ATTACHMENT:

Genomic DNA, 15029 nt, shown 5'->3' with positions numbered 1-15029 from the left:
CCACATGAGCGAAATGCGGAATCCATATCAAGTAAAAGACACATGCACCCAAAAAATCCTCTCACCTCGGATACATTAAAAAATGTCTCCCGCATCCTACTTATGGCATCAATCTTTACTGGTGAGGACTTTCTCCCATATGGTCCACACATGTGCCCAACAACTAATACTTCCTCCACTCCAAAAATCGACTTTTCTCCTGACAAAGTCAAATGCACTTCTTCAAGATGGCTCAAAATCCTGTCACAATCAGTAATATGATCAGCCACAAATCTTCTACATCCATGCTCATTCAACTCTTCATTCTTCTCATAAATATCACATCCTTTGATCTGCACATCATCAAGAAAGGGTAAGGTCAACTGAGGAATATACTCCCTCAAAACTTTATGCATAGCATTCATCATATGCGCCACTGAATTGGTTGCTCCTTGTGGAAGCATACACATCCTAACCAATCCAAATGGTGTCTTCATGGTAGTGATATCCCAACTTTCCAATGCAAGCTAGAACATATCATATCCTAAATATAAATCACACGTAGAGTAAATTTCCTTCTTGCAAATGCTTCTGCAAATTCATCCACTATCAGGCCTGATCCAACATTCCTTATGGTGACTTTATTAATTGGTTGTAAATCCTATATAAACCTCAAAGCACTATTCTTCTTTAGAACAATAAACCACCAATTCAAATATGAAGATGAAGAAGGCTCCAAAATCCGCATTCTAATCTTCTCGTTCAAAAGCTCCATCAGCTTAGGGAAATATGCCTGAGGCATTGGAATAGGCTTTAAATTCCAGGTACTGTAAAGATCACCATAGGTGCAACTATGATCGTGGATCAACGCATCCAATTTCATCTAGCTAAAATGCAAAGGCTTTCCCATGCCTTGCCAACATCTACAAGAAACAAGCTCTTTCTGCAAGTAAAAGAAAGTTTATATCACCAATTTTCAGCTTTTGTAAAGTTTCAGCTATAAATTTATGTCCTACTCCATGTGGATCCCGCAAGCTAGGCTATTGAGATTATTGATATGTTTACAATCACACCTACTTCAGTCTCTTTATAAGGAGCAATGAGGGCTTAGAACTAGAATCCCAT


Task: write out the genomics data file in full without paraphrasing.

Genomic DNA, 15029 nt, shown 5'->3' with positions numbered 1-15029 from the left:
CCACATGAGCGAAATGCGGAATCCATATCAAGTAAAAGACACATGCACCCAAAAAATCCTCTCACCTCGGATACATTAAAAAATGTCTCCCGCATCCTACTTATGGCATCAATCTTTACTGGTGAGGACTTTCTCCCATATGGTCCACACATGTGCCCAACAACTAATACTTCCTCCACTCCAAAAATCGACTTTTCTCCTGACAAAGTCAAATGCACTTCTTCAAGATGGCTCAAAATCCTGTCACAATCAGTAATATGATCAGCCACAAATCTTCTACATCCATGCTCATTCAACTCTTCATTCTTCTCATAAATATCACATCCTTTGATCTGCACATCATCAAGAAAGGGTAAGGTCAACTGAGGAATATACTCCCTCAAAACTTTATGCATAGCATTCATCATATGCGCCACTGAATTGGTTGCTCCTTGTGGAAGCATACACATCCTAACCAATCCAAATGGTGTCTTCATGGTAGTGATATCCCAACTTTCCAATGCAAGCTAGAACATATCATATCCTAAATATAAATCACACGTAGAGTAAATTTCCTTCTTGCAAATGCTTCTGCAAATTCATCCACTATCAGGCCTGATCCAACATTCCTTATGGTGACTTTATTAATTGGTTGTAAATCCTATATAAACCTCAAAGCACTATTCTTCTTTAGAACAATAAACCACCAATTCAAATATGAAGATGAAGAAGGCTCCAAAATCCGCATTCTAATCTTCTCGTTCAAAAGCTCCATCAGCTTAGGGAAATATGCCTGAGGCATTGGAATAGGCTTTAAATTCCAGGTACTGTAAAGATCACCATAGGTGCAACTATGATCGTGGATCAACGCATCCAATTTCATCTAGCTAAAATGCAAAGGCTTTCCCATGCCTTGCCAACATCTACAAGAAACAAGCTCTTTCTGCAAGTAAAAGAAAGTTTATATCACCAATTTTCAGCTTTTGTAAAGTTTCAGCTATAAATTTATGTCCTACTCCATGTGGATCCCGCAAGCTAGGCTATTGAGATTATTGATATGTTTACAATCACACCTACTTCAGTCTCTTTATAAGGAGCAATGAGGGCTTAGAACTAGAATCCCAT